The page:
Meet Pakistan’s Scrabble Prodigy.



Pakistan’s Scrabble players have repeatedly proved that they are a force to be reckoned with in the international arena and (Imdad) Syed Imdad Ali’s title win in the World Scrabble Youth Cup only takes vision forward.

Emad, 15, won the trophy for the second time as World Youth Champion. Earlier, in 2019, he also won the Junior World title. Its international success reflects the work of a community of which it is a part.

The last two World Youth Cups have been held in practice and hosted by Pakistan. For Amad, he won the title, first in 2018, and now in 2021, which means he is stronger than ever to do better in the game.

“I had a good championship. I had fun. The competition was good, it wasn’t too close, but it was good for me.

He won the championship in the final with 9 wins out of 13 games, with a spread of 330. India’s Madhu Gopal Kamath, 10, became the first Indian to join the top three when he finished second with nine wins, but lost slightly in the spread. Third place went to Thailand’s Nipt Witjanurathuran, who was the best player of the final edition of the Team Event Youth Tournament. Napaton eight games.

The 11th grader said he trained with his coaches for two months to prepare for the event and the hard work paid off, while he is now trying to compete in the World Championships.

“Emad has been playing Scrabble since he was a child because the game was introduced in school. The Pakistan Scrabble Association (PAS) worked to go to schools for grassroots development and from there he has been working for the last five years. He was playing competitive scrabble when he won the interschool event in 2015.

Emad’s ability on the board tiles was evident last year when he won the PSA National Championship and this is the tournament he thinks is his favorite win.

“I won the national championship last year, and it was the most difficult and memorable because I won against experienced and skilled players like Wasim Khatri,” Emad said.

He added that his goal now is to win the world championship with the seniors.

But Emad has the experience to talk about the difference between the last two editions of the World Youth Cup and the virtual championships like going to events.

He became the first Pakistani to win the event twice last weekend, but he looks forward to facing his opponents in the near future to play in the championship.

The PSA had offered Vespa the technology to develop events online, although earlier events were not reliable because players had the opportunity to cheat. However, with the development of technology by PSA players and the overall stagnation in activity since 2020, the Scrabble community has to find better solutions to facilitate players with international standard competitions and events. Was forced.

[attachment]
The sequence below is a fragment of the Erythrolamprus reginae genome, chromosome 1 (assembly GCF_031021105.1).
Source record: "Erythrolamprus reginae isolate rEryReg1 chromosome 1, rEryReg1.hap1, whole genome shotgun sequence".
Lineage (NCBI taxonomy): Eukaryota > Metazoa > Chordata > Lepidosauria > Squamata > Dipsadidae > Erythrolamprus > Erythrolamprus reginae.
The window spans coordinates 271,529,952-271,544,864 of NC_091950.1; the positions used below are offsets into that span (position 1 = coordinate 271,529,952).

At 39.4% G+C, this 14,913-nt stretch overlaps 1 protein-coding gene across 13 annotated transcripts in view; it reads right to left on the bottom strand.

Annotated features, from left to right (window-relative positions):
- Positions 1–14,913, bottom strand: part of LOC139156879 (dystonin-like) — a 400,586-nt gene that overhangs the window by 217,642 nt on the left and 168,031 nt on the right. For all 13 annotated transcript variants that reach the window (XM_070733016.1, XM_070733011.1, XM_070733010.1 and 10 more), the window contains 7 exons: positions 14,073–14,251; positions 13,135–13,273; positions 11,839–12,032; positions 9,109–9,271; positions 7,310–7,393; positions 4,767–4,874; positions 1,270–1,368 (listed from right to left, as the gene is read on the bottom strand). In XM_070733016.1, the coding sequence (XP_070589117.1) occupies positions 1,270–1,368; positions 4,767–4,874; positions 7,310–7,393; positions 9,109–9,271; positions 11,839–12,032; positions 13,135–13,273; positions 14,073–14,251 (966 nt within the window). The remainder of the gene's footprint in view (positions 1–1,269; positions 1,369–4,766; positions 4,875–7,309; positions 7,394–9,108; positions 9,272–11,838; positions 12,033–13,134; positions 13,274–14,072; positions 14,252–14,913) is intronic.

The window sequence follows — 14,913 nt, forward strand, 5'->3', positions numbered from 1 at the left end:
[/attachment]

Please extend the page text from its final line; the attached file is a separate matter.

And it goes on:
“I think it’s very useful when we’re playing against our opponents. When we face them, we can guess what their next move is, so I Remember, meanwhile, we have to meet new people and athletes when we go to events, and it’s always helpful and nice.

On the other hand, he feels that winning the championship has been one of his strengths because he does not lose hope easily and he stays calm under pressure.

“I think my strength is that I can handle the pressure,” said the BVS school student.

He added that his favorite player is Pakistan’s first youth champion Moeez Baig who won the title for Pakistan in 2013.

“Moeez, although he doesn’t play anymore, he has been my favorite player in Scrabble,” Emad said.

In the event, Pakistan’s Hisham Hadi Khan won seven of his 13 matches and finished fourth and is the only Pakistani player to make it into the top 10. Pakistan also won the team prize and this is the third time that Pakistan has won this title. Nadeem Omar, president of the Pakistan Scrabble Association and owner of Quetta Gladiators, distributed prizes to the winners.

Development of technology from the ground up

Shining on the competition front, two young Pakistani athletes, Wali Muhammad and Hassan Hadi Khan, developed the technology for the event, which greatly benefited the young athletes and WESPA.

Therefore, this technology was developed by young Pakistani players, especially Wali Muhammad and Hassan Hadi Khan. Fortunately we have a large team of experts who can implement the policy and. [protocols]. We have about 15 to 16 players who can work hard to monitor each player very closely through computers, software and special cameras. If a player tries to cheat, he is caught and we caught a few players last year and kicked them out. This year he knew he could be caught so no one tried to make a move and the tournament went very smoothly.

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